While overall this paints a grim picture of Russia’s efforts, there are pockets of encouragement. In addition to Novatek’s work with Arctic Cascade, Gazprom Neft has emerged a key pioneer of oil and gas technologies. It has developed new methods for both hydraulic fracturing and horizontal drilling – techniques now used commonly at its Arctic fields. It has its own fishbone technique, which involves the drilling of multiple branches leading off from a single horizontal wellbore.

The company is also at the forefront of efforts to exploit the Bazhenov shale formation in Western Siberia, estimated to hold 12bn barrels of oil and 75 trillion ft3 of gas, having set up its own research centre to make advances in unconventional oil and gas development. Bazhenov was one of the early victims of the sanctions: French Total had plans to participate in its development which it had to abandon as it could not bring in the technology needed.

As the oil arm of state-owned Gazprom, Gazprom Neft’s attention is primarily on oil, with plans to start commercial extraction in 2025. Similarly, many of the partnerships between Russian and international companies targeting shale and tight resources that collapsed after Western sanctions were applied were oil-focused. This said, some of the experience garnered by Gazprom Neft and the technologies it develops will be applicable to unconventional gas as well.

Bazhenov has very different characteristics to the prolific shale and tight oil and gas plays in the US. Gazprom Neft’s research could therefore result in “a breakthrough in unconventional oil extraction technologies,” according to Maxim Khudalov, director at Moscow-based ratings group ACRA.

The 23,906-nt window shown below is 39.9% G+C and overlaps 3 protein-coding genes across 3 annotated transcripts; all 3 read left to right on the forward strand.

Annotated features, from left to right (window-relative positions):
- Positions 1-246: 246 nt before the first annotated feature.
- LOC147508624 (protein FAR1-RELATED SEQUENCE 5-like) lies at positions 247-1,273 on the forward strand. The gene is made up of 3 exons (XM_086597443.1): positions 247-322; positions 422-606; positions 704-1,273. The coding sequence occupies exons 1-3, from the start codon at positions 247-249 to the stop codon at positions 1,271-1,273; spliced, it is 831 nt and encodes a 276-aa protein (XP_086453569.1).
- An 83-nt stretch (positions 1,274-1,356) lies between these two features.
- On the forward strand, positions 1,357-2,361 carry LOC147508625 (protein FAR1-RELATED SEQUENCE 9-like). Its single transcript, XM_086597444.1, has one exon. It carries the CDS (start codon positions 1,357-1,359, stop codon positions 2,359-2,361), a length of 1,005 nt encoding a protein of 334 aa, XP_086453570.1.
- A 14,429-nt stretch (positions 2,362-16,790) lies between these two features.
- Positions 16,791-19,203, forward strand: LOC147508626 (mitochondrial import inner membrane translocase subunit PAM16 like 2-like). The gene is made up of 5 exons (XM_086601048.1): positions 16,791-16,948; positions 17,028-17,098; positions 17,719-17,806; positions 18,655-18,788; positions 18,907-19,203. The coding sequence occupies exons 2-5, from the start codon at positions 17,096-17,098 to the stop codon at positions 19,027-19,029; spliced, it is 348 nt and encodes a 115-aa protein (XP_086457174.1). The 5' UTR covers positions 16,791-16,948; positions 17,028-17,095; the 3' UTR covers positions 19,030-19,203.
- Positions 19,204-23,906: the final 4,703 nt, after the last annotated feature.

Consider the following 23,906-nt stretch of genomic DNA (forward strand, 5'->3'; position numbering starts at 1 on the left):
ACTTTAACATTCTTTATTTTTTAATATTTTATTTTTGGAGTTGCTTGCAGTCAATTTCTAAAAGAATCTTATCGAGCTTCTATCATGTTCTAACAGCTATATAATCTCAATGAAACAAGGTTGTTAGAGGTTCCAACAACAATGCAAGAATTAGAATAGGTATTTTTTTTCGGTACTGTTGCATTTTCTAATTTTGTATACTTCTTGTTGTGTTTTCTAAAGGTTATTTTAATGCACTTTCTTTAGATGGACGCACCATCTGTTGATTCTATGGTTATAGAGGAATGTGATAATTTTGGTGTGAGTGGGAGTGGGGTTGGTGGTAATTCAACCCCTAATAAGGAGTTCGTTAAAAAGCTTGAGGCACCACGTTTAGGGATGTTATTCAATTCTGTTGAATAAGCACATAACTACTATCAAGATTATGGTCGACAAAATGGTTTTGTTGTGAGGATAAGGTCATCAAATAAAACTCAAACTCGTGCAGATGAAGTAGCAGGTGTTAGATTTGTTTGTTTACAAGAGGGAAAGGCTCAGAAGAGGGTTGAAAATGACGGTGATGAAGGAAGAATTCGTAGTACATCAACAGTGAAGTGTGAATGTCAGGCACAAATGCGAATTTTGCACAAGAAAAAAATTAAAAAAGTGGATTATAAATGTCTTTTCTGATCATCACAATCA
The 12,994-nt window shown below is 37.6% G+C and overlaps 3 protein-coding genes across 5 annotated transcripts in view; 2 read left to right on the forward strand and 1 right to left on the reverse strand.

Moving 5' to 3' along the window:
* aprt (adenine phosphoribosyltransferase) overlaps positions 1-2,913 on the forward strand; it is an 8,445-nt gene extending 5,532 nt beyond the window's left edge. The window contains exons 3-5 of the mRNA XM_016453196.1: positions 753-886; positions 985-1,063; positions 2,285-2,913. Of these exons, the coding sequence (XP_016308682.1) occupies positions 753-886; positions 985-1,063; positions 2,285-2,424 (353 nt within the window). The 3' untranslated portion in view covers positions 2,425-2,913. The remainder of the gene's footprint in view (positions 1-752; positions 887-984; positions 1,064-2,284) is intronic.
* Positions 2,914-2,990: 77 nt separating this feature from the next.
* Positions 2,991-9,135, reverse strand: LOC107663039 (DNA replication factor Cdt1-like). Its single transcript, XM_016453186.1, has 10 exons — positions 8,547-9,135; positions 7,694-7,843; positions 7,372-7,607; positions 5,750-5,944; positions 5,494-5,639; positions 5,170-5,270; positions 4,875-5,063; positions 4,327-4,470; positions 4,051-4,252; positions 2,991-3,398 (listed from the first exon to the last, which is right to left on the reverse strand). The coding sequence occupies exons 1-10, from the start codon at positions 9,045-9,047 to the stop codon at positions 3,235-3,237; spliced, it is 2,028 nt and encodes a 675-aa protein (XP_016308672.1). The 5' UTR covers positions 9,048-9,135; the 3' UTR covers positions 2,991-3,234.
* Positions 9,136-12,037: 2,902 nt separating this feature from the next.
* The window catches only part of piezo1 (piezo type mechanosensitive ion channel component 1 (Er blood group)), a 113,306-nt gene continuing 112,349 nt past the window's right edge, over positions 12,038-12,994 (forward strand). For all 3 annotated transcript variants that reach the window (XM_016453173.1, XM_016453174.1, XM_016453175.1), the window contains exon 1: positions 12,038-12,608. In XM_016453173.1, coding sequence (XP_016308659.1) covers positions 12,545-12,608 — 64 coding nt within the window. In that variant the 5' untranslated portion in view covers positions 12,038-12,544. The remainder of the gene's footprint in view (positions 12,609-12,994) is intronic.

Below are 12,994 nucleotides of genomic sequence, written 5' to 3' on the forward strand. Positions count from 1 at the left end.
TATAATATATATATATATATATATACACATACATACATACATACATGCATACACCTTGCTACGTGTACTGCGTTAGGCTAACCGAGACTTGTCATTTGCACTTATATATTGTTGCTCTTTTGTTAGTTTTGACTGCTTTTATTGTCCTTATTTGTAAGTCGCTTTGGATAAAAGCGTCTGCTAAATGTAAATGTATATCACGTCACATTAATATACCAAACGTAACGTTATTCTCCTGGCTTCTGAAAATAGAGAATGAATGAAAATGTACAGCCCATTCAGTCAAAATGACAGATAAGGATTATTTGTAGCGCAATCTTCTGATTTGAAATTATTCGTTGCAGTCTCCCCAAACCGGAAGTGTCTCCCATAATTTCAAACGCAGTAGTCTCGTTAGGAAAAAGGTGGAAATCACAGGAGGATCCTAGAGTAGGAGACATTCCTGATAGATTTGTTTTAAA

Gazprom cuts down on imports

Selling gas for dollars or euros and buying goods and services in roubles has created a good opportunity for import substitution: Gazprom now sources nearly all its materials from the domestic market. It has also forged alliances with the Russian military, which also carries out major research into new technology such as turbines, as well as into new materials and their applications.

 Speaking at the company’s June annual general meeting, Gazprom CEO Alexei Miller said that last year, the share of domestically-manufactured equipment and materials in Gazprom's overall procurements amounted to 99.7%, and all its pipelines were made in Russia.

In 2016–2018, the aggregate economic impact of import substitution activities totalled rubles 20.7bn, he said.

Last year, 500 types of domestic import-substituting products were accepted for use at Gazprom's facilities.

Import substitution and local manufacturing are finding applications in such projects as the integrated gas processing complex near Ust-Luga, the Amur gas processing plant, the Power of Siberia gas line that the plant will feed, and also Nord Stream 2.

Gazprom is also “successfully implementing the 2025 Innovative Development Programme. In 2018 alone, rubles 9bn were spent on research and development activities, with 279 solutions put into practice,” he said. This would yield a total economic effect exceeding rubles 204bn, Miller said.

Gazprom is also streamlining its corporate system for intellectual property management. In 2018, the company obtained upward of 300 Russian and foreign patents and applied for more than 260 new ones, he said.